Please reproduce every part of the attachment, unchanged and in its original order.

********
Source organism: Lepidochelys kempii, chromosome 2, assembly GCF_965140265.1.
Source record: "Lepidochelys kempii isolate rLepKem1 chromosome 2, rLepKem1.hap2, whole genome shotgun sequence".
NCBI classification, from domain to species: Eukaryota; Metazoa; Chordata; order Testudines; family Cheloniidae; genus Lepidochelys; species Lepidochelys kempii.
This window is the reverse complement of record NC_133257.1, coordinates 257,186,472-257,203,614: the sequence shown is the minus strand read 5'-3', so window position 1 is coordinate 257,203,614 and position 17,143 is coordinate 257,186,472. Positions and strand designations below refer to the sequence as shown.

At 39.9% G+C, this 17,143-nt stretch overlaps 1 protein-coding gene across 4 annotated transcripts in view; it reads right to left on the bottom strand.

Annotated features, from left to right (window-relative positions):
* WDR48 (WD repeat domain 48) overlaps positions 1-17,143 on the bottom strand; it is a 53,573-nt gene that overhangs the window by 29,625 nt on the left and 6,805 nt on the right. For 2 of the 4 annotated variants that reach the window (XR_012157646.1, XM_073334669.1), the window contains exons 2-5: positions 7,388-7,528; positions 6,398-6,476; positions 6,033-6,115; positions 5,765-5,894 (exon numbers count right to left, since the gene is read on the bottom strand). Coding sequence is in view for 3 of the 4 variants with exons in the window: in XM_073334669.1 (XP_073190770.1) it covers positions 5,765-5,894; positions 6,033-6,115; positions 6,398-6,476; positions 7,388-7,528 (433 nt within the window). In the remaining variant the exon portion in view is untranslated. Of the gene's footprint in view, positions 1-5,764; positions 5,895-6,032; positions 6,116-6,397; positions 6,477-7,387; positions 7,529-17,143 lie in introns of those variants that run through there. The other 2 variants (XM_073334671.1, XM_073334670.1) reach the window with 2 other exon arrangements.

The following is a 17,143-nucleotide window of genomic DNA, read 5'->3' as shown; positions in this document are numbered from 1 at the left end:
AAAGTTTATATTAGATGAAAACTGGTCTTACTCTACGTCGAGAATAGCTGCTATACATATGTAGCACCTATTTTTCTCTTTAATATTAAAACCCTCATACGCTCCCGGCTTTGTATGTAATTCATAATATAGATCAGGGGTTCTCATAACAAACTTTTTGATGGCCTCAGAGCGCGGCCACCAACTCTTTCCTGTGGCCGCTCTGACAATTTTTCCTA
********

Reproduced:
Source organism: Lepidochelys kempii, chromosome 2, assembly GCF_965140265.1.
Source record: "Lepidochelys kempii isolate rLepKem1 chromosome 2, rLepKem1.hap2, whole genome shotgun sequence".
NCBI classification, from domain to species: Eukaryota; Metazoa; Chordata; order Testudines; family Cheloniidae; genus Lepidochelys; species Lepidochelys kempii.
This window is the reverse complement of record NC_133257.1, coordinates 257,186,472-257,203,614: the sequence shown is the minus strand read 5'-3', so window position 1 is coordinate 257,203,614 and position 17,143 is coordinate 257,186,472. Positions and strand designations below refer to the sequence as shown.

At 39.9% G+C, this 17,143-nt stretch overlaps 1 protein-coding gene across 4 annotated transcripts in view; it reads right to left on the bottom strand.

Annotated features, from left to right (window-relative positions):
* WDR48 (WD repeat domain 48) overlaps positions 1-17,143 on the bottom strand; it is a 53,573-nt gene that overhangs the window by 29,625 nt on the left and 6,805 nt on the right. For 2 of the 4 annotated variants that reach the window (XR_012157646.1, XM_073334669.1), the window contains exons 2-5: positions 7,388-7,528; positions 6,398-6,476; positions 6,033-6,115; positions 5,765-5,894 (exon numbers count right to left, since the gene is read on the bottom strand). Coding sequence is in view for 3 of the 4 variants with exons in the window: in XM_073334669.1 (XP_073190770.1) it covers positions 5,765-5,894; positions 6,033-6,115; positions 6,398-6,476; positions 7,388-7,528 (433 nt within the window). In the remaining variant the exon portion in view is untranslated. Of the gene's footprint in view, positions 1-5,764; positions 5,895-6,032; positions 6,116-6,397; positions 6,477-7,387; positions 7,529-17,143 lie in introns of those variants that run through there. The other 2 variants (XM_073334671.1, XM_073334670.1) reach the window with 2 other exon arrangements.

The following is a 17,143-nucleotide window of genomic DNA, read 5'->3' as shown; positions in this document are numbered from 1 at the left end:
AAAGTTTATATTAGATGAAAACTGGTCTTACTCTACGTCGAGAATAGCTGCTATACATATGTAGCACCTATTTTTCTCTTTAATATTAAAACCCTCATACGCTCCCGGCTTTGTATGTAATTCATAATATAGATCAGGGGTTCTCATAACAAACTTTTTGATGGCCTCAGAGCGCGGCCACCAACTCTTTCCTGTGGCCGCTCTGACAATTTTTCCTA